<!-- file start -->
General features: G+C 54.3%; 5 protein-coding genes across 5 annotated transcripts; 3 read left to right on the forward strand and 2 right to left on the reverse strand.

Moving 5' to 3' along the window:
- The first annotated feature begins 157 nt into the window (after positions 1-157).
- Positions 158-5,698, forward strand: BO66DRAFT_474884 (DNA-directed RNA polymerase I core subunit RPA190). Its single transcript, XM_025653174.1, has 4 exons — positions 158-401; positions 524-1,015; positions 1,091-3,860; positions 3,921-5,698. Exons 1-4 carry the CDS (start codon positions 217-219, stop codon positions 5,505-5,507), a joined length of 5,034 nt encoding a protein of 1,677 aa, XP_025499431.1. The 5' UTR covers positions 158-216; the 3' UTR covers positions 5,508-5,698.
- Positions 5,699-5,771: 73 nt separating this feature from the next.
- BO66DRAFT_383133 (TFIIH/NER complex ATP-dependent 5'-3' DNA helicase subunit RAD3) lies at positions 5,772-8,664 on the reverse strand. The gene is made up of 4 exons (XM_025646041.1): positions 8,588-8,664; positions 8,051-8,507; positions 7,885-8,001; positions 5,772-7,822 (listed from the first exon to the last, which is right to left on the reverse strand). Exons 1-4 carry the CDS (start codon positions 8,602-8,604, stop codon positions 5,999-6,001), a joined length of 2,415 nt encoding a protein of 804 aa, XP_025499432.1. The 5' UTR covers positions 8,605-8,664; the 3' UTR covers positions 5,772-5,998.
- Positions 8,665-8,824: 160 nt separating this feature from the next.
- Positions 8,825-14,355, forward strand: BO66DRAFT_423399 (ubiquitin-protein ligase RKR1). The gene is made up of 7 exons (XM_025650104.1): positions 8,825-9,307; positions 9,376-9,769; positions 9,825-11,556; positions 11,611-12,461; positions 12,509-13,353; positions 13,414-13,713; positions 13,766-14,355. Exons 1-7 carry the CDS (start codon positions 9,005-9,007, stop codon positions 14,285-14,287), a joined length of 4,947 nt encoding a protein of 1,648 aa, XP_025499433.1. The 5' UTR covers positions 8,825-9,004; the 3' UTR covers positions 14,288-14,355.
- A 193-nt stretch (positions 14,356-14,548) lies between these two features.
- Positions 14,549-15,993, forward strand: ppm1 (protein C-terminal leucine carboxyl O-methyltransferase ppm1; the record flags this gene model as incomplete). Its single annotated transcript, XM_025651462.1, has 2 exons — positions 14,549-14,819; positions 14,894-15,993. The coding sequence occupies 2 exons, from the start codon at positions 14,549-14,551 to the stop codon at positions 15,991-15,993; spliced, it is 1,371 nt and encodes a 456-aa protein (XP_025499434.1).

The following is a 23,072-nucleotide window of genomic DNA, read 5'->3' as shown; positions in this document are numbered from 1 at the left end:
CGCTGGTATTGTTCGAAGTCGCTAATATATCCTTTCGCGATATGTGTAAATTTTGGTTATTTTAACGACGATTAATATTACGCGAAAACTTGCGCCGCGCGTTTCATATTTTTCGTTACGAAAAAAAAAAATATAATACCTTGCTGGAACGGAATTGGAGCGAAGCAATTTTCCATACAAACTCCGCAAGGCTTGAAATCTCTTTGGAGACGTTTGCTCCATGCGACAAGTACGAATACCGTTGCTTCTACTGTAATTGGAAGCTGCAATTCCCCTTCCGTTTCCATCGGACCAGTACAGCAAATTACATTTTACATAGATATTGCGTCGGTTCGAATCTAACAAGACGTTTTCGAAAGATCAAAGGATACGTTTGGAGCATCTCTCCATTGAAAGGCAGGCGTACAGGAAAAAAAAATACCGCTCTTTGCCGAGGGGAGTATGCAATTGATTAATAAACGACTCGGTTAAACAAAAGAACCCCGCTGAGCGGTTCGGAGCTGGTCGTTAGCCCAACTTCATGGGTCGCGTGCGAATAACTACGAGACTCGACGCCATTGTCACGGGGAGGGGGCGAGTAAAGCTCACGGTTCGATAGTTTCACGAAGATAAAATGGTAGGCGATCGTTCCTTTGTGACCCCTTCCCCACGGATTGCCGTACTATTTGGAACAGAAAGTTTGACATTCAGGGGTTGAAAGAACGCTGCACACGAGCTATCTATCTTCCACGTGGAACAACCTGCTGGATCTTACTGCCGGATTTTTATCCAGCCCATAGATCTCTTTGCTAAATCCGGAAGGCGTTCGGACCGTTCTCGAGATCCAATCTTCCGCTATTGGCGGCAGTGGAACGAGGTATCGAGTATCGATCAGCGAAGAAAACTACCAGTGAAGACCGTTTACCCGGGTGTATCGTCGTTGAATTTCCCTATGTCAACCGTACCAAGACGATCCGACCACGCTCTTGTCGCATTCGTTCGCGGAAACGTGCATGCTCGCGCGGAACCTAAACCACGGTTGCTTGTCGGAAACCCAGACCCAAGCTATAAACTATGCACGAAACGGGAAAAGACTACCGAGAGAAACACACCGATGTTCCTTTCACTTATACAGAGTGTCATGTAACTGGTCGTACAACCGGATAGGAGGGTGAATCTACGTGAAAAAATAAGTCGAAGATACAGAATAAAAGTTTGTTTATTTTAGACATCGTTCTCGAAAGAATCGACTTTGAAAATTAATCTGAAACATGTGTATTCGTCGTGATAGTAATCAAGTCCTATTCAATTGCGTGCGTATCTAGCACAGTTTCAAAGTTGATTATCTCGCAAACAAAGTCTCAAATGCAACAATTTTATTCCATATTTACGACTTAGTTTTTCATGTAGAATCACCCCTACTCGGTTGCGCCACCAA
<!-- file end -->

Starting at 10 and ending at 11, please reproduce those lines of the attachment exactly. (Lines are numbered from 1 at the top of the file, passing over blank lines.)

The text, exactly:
- Positions 14,549-15,993, forward strand: ppm1 (protein C-terminal leucine carboxyl O-methyltransferase ppm1; the record flags this gene model as incomplete). Its single annotated transcript, XM_025651462.1, has 2 exons — positions 14,549-14,819; positions 14,894-15,993. The coding sequence occupies 2 exons, from the start codon at positions 14,549-14,551 to the stop codon at positions 15,991-15,993; spliced, it is 1,371 nt and encodes a 456-aa protein (XP_025499434.1).

The following is a 23,072-nucleotide window of genomic DNA, read 5'->3' as shown; positions in this document are numbered from 1 at the left end: